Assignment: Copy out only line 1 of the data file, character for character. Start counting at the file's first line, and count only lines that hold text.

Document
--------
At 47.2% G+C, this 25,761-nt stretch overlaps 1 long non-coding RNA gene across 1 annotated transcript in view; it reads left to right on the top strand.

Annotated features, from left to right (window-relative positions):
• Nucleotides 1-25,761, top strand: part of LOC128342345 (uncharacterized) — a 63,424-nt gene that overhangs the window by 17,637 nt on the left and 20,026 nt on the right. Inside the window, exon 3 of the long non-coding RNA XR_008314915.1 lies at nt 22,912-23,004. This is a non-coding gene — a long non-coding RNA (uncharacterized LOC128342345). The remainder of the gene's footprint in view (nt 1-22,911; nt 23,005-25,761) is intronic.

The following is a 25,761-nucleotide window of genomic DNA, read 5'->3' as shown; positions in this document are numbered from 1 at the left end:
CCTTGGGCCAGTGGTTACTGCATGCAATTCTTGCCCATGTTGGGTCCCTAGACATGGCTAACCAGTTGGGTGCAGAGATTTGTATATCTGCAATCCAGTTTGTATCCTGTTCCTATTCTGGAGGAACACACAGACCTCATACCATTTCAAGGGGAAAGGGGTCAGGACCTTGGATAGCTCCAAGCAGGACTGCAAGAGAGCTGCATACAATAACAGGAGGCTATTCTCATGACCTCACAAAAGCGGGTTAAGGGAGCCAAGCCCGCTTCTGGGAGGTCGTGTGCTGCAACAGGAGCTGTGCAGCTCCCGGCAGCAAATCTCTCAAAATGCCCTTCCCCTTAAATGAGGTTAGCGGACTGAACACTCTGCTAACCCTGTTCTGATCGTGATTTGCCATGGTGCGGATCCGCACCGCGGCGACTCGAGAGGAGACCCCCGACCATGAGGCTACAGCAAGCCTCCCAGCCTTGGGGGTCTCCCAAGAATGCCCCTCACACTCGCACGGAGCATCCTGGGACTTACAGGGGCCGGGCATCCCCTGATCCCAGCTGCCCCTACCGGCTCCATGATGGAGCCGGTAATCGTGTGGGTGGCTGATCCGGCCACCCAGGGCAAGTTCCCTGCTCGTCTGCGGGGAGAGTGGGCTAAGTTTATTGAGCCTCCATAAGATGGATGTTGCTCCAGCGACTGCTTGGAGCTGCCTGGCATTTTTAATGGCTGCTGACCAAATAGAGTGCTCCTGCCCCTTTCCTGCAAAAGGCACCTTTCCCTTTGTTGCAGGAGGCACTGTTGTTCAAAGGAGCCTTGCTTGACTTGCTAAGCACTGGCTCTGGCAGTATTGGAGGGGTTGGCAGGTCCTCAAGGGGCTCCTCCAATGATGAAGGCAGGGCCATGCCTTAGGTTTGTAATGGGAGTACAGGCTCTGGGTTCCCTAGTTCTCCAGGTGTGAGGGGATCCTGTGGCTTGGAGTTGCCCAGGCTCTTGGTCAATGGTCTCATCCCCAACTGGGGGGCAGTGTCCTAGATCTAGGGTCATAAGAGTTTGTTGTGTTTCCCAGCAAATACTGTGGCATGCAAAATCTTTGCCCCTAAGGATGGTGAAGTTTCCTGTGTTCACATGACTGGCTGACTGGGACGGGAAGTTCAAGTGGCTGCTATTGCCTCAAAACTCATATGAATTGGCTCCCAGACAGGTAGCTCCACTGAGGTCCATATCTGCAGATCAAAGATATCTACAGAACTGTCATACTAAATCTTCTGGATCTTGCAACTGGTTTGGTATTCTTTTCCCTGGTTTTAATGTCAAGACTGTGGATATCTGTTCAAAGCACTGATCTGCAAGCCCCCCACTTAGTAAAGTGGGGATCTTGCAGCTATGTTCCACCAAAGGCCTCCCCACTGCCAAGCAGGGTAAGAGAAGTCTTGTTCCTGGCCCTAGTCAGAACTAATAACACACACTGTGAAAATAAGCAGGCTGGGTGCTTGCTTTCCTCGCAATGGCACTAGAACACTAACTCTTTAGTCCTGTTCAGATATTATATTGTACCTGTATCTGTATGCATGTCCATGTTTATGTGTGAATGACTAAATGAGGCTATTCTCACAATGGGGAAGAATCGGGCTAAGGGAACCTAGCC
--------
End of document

At 47.2% G+C, this 25,761-nt stretch overlaps 1 long non-coding RNA gene across 1 annotated transcript in view; it reads left to right on the top strand.